Posted By Jeff Moad, July 29, 2013 at 12:44 PM, in Category: Next-Generation Leadership and the Changing Workforce
In his recent book, Harvard Professor Emeritus James Heskett claims that a vibrant company culture “can account for 20-30% of the differential in corporate performance when compared with ‘culturally unremarkable’ competitors.”
If true, those are some pretty surprising numbers. It means that culture is every bit as important a determinant of overall success as, say, labor costs or supply chain efficiency. Heskett claims the impact of culture on performance is something that can be isolated and measured.
I think there’s something to what Heskett says. Consistently, members of the Manufacturing Leadership Council tell us that having a strong company culture is the foundation for a wide range of organizational behaviors and attributes that they see as essential, from agility to an engaged workforce. Companies with strong cultures tend to have less unwanted employee turnover, better employee referrals, and they tend to have stronger relationships with their customers, Heskett says.
Anecdotal experience also reinforces this idea that there is a clear connection between company culture and performance. Many companies that have been successful for years—think IBM, Apple, General Electric—are just about as well-known for their cultures as they are for their products or their financial success. Apple’s advertising campaigns—including its most recent and controversial “Designed by Apple in California” ads—have always been as much about the company’s culture and values as about its products.
Of course, many of the elements of a successful culture are well-known. Companies with strong cultures tend to have a common vision and a core set of values that are clearly stated. They also enforce consistent practices and processes that support those core values and vision.
But organizations with vibrant cultures usually have something more, something that is often overlooked: They have a compelling narrative, a story that defines the organization’s origins and captures its values in a way that connects with listeners much more powerfully than a mission statement ever could.
Quite often, these narratives center on an organization’s founder and his or her motivation and vision for starting the organization and guiding it to success. The narrative of how William Hewlett and David Packard founded their company in a Palo Alto, CA, garage where they embraced engineering curiosity was a core element of HP’s successful culture for many years. And, of course, the story of how Steve Jobs co-founded Apple under similar circumstances, and returned from exile to reinvigorate his company around an unwavering commitment to consumer-focused design remains a defining element of Apple’s culture.
Like the Apple narrative, these stories often revolve around a crisis as a defining moment during which an organization’s values are established . In terms of our own national culture, think Valley Forge or Iwo Jima.
In the case of manufacturing companies, defining moments often result from a sudden market shift that threatens the business until all is saved. Ford’s ability to navigate the automotive market meltdown of the last decade while its main competitors faltered is already part of that company’s cultural narrative.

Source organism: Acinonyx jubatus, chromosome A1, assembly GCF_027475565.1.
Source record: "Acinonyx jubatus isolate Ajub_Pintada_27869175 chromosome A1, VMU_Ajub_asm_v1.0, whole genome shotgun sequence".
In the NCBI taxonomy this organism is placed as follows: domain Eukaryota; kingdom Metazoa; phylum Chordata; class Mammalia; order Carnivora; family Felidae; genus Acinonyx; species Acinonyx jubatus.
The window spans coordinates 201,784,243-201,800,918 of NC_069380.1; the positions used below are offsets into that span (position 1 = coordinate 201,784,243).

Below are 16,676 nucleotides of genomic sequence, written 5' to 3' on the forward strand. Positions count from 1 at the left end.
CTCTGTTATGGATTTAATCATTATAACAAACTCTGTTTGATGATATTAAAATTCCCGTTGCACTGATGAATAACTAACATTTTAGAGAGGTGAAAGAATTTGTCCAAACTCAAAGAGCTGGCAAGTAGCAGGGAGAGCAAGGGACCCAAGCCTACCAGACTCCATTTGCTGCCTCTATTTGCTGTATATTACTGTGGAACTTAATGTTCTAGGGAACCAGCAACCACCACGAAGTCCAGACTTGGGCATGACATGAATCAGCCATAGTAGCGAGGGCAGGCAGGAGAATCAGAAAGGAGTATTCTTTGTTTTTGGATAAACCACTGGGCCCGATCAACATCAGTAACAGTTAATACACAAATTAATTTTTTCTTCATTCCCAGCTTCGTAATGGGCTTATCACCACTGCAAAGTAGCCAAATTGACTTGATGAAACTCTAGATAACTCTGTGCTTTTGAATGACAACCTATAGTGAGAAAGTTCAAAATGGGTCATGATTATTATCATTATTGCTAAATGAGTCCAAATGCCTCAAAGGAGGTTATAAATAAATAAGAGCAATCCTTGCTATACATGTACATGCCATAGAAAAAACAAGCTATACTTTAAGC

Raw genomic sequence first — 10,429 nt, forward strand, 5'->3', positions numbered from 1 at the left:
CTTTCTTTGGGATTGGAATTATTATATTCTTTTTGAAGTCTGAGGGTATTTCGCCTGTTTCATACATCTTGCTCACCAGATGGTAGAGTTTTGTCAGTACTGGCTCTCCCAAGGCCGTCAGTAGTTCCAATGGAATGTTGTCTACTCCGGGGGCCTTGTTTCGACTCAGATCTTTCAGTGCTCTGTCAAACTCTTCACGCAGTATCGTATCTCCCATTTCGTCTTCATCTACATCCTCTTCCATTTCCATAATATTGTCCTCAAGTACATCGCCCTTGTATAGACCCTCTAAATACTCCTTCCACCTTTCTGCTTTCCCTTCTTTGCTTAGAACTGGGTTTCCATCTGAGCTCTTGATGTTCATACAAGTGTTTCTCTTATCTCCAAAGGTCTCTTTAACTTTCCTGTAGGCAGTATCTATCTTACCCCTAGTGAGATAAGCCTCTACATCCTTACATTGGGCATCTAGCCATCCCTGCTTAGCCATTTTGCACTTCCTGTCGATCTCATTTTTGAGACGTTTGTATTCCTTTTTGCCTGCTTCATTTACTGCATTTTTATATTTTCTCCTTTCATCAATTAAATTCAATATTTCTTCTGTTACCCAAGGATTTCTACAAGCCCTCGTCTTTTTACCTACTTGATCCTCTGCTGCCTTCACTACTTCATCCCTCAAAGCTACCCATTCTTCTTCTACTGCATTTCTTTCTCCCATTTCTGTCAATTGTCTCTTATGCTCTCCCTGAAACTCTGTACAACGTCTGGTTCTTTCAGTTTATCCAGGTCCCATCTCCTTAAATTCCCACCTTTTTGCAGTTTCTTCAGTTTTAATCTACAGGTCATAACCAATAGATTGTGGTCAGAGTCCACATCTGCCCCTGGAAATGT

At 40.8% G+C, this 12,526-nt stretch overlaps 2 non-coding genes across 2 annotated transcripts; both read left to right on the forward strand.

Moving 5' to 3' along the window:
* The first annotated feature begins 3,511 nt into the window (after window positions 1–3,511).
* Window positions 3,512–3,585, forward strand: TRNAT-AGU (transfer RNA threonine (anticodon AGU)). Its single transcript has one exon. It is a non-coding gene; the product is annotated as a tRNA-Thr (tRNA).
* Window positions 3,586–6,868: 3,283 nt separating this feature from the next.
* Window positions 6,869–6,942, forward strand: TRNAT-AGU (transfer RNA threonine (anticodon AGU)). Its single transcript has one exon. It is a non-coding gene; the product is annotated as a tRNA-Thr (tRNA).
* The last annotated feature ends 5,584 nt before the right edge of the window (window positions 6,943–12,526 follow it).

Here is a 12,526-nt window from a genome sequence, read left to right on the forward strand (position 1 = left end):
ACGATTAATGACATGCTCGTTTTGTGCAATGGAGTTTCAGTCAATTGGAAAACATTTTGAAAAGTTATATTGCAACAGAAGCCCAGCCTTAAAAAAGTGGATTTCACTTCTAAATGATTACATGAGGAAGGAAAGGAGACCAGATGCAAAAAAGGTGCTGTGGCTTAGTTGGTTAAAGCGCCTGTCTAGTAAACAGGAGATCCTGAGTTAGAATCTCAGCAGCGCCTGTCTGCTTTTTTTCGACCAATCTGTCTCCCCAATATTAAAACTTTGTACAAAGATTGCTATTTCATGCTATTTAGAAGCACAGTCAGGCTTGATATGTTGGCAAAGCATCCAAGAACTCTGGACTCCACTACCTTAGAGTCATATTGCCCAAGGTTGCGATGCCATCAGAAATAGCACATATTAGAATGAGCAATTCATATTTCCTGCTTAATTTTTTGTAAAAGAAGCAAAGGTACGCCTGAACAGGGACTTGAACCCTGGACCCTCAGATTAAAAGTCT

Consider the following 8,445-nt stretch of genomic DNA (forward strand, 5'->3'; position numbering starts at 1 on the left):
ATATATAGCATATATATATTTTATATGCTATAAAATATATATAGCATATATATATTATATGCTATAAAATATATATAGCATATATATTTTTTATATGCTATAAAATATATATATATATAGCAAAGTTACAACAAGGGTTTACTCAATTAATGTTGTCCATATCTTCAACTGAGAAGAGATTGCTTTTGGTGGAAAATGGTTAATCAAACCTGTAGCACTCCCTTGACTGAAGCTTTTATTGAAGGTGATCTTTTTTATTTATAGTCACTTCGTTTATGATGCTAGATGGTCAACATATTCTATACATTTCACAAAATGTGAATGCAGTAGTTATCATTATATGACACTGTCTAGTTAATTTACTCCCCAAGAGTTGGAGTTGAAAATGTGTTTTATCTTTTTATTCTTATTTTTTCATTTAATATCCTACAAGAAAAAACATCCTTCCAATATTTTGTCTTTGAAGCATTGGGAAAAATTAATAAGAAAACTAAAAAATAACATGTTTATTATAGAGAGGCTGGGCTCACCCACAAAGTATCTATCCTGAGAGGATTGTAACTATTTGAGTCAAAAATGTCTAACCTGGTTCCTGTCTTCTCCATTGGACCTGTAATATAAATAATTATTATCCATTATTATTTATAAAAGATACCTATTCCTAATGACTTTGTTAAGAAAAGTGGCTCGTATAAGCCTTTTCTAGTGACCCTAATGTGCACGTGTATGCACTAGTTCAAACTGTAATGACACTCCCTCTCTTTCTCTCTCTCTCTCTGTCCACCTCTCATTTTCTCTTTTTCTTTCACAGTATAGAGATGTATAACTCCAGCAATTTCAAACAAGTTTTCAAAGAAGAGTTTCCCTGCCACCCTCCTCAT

Similarly, in a recent featured article in the Manufacturing Leadership Journal, Cisco’s Angel Mendez and Ron Ricci note that Cisco CEO John Chambers says the company’s “culture that accepts change,” is a source of its competitive advantage. That culture, the authors say, was tested and defined in part by the dot.com bust more than a decade ago that shook the foundations of many technology suppliers, including Cisco.
These stories are effective at breathing life into organization cultures simply because they have the power to touch people and to remain in their minds and hearts. As author and speaker Geoffrey Moore says, “Stories are strange and wonderful things. We give them permission to take over our minds, much the way that software takes over a computer, to construct imagined experiences out of our personal data and feelings. It is hard to imagine a more intimate engagement. You would be very cautious about letting a person get this close, but you are quite willing to allow a song or a film or a story to do so.”
But, in order for these stories to work their magic, experts say, it is important that they be told often and told by organizational leaders. Fashioning and communicating these narratives, both inside and outside the organization, should be thought of as a CEO’s core responsibility. Because, let’s face it, no one else can tell your story as well as you.
Written by Jeff Moad
Jeff Moad is Research Director and Executive Editor with the Manufacturing Leadership Community. He also directs the Manufacturing Leadership Awards Program. Follow our LinkedIn Groups: Manufacturing Leadership Council and Manufacturing Leadership Summit
Thanks for that observation. Yes, I believe innovation is one of the outcomes of a vibrant corporate culture, and that it is one of the factors that accounts for the performance advantage of companies with strong cultures. Of course, other outcomes are enhanced also, such as accountability, execution, and customer service.